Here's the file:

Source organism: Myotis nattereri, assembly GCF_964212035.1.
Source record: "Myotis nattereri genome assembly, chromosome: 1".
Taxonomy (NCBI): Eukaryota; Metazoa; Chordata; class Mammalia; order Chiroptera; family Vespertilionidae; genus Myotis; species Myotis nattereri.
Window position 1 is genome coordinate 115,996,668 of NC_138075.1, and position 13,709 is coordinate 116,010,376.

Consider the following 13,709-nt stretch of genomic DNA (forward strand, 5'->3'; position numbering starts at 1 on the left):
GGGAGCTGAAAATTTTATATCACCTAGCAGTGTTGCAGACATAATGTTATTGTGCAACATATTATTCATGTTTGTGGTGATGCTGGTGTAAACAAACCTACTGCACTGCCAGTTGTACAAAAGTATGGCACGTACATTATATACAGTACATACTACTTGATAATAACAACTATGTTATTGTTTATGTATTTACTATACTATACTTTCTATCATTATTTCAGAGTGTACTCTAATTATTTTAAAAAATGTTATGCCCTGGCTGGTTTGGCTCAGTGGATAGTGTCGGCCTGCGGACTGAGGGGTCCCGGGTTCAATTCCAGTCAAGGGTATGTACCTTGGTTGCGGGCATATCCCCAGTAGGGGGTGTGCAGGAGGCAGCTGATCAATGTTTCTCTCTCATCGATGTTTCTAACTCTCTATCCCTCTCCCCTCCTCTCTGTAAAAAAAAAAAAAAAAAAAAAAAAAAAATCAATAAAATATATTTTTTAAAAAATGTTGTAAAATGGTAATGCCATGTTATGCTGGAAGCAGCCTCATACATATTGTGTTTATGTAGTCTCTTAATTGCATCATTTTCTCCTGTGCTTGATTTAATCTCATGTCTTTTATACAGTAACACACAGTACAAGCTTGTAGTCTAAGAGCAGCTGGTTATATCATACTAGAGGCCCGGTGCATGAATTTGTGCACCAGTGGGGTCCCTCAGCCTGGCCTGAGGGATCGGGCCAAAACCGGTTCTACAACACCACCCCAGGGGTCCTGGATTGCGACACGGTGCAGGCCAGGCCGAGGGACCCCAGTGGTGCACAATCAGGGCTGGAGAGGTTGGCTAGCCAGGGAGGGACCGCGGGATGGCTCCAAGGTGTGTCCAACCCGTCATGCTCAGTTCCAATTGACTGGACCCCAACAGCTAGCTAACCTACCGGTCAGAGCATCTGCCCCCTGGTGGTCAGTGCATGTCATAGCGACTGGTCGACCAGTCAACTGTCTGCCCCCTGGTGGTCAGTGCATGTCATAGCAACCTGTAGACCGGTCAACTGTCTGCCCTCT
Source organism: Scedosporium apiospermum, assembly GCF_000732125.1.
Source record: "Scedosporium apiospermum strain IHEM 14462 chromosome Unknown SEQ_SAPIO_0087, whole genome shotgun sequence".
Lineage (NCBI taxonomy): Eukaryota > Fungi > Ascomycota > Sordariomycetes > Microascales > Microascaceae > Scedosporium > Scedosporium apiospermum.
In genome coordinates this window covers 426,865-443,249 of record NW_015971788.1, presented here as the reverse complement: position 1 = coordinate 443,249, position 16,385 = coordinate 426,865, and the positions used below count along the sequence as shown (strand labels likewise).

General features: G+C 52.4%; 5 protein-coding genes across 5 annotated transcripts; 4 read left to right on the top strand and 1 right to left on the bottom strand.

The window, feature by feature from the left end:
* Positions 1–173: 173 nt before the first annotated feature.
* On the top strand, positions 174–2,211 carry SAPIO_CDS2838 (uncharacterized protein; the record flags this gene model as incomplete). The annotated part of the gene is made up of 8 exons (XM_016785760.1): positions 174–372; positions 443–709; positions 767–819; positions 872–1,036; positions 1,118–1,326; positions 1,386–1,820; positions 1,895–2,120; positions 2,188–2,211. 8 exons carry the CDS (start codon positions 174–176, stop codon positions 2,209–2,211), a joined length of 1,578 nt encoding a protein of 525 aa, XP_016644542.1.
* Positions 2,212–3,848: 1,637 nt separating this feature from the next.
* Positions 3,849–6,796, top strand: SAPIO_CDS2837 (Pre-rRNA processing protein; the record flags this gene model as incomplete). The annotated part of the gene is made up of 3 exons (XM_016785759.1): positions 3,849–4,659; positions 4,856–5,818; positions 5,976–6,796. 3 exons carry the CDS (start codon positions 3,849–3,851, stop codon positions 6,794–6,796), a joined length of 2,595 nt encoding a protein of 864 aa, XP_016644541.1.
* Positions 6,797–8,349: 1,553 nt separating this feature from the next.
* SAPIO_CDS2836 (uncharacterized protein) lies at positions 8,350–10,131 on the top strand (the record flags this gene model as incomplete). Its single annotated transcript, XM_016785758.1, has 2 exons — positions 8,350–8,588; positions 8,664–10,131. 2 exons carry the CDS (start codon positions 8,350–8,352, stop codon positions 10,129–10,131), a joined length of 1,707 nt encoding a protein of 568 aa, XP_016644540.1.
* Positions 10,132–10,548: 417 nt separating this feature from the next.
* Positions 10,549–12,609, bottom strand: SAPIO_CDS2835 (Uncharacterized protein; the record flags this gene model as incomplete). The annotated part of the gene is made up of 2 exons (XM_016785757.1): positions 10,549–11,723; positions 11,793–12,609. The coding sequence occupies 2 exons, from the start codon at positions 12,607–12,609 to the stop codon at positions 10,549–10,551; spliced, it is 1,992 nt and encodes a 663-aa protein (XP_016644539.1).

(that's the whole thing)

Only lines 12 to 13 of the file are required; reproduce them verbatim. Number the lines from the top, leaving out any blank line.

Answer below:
The window, feature by feature from the left end:
* Positions 1–173: 173 nt before the first annotated feature.